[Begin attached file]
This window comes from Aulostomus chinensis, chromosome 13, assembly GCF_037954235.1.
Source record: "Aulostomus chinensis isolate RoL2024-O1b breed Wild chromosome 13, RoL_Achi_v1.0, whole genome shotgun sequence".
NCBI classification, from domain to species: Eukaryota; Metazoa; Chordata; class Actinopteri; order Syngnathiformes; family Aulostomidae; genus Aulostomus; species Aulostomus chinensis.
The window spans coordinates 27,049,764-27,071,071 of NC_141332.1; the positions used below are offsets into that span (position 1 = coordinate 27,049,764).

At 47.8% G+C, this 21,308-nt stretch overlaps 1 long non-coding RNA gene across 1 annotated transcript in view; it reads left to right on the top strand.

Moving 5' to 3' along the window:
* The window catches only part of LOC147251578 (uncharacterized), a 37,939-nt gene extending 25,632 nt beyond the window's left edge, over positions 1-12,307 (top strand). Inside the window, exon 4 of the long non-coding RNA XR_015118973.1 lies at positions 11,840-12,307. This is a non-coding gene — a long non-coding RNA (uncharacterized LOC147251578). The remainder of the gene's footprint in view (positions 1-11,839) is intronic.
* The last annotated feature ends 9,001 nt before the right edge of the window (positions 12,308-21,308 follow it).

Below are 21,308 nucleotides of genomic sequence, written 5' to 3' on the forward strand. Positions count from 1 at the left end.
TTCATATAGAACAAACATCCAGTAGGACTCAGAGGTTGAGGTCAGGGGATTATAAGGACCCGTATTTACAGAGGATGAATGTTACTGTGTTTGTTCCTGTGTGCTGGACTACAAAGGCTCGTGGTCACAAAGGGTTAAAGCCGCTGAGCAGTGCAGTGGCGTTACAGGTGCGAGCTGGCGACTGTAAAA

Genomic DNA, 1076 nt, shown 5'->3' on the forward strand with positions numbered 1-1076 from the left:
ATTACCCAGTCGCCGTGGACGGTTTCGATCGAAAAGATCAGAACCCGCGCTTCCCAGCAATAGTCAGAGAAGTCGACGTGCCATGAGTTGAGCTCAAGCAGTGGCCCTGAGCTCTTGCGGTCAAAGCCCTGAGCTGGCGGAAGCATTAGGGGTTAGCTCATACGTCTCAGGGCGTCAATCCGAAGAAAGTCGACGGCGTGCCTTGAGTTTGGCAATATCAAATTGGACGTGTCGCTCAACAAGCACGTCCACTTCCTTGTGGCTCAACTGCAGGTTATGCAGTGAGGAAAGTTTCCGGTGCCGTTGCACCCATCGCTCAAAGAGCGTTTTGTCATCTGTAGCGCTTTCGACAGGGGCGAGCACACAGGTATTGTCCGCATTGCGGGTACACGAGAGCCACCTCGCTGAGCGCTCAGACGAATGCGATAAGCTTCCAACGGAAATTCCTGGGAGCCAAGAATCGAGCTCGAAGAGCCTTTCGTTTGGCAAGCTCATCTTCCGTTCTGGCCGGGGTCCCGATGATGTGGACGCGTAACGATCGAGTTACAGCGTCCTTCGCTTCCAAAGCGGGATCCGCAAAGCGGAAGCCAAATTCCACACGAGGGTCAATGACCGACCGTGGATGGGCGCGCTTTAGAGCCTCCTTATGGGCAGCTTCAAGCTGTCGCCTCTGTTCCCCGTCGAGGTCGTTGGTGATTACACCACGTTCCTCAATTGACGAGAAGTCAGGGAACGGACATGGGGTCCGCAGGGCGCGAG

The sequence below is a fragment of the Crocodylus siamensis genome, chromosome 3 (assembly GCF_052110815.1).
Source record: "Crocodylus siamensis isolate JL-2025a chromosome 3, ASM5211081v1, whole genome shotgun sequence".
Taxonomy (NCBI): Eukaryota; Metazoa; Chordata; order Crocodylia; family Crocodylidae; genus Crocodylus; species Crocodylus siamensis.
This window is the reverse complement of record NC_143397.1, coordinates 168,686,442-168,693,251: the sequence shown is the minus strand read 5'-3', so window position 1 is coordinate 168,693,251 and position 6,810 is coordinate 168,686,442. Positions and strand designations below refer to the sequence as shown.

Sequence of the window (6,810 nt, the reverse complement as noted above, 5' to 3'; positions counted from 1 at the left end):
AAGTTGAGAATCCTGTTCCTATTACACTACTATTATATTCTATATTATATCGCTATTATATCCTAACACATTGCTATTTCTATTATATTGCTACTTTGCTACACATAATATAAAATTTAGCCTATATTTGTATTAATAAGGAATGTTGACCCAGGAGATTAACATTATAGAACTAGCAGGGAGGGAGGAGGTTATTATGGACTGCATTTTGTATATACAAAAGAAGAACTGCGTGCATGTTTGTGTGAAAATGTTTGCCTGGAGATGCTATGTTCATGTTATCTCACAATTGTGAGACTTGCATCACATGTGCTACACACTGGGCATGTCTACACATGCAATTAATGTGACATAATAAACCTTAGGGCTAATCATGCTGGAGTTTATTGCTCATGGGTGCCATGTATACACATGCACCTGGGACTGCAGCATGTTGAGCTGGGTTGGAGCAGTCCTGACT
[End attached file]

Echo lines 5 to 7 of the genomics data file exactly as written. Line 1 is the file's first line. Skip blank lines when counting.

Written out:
At 47.8% G+C, this 21,308-nt stretch overlaps 1 long non-coding RNA gene across 1 annotated transcript in view; it reads left to right on the top strand.

Moving 5' to 3' along the window:
* The window catches only part of LOC147251578 (uncharacterized), a 37,939-nt gene extending 25,632 nt beyond the window's left edge, over positions 1-12,307 (top strand). Inside the window, exon 4 of the long non-coding RNA XR_015118973.1 lies at positions 11,840-12,307. This is a non-coding gene — a long non-coding RNA (uncharacterized LOC147251578). The remainder of the gene's footprint in view (positions 1-11,839) is intronic.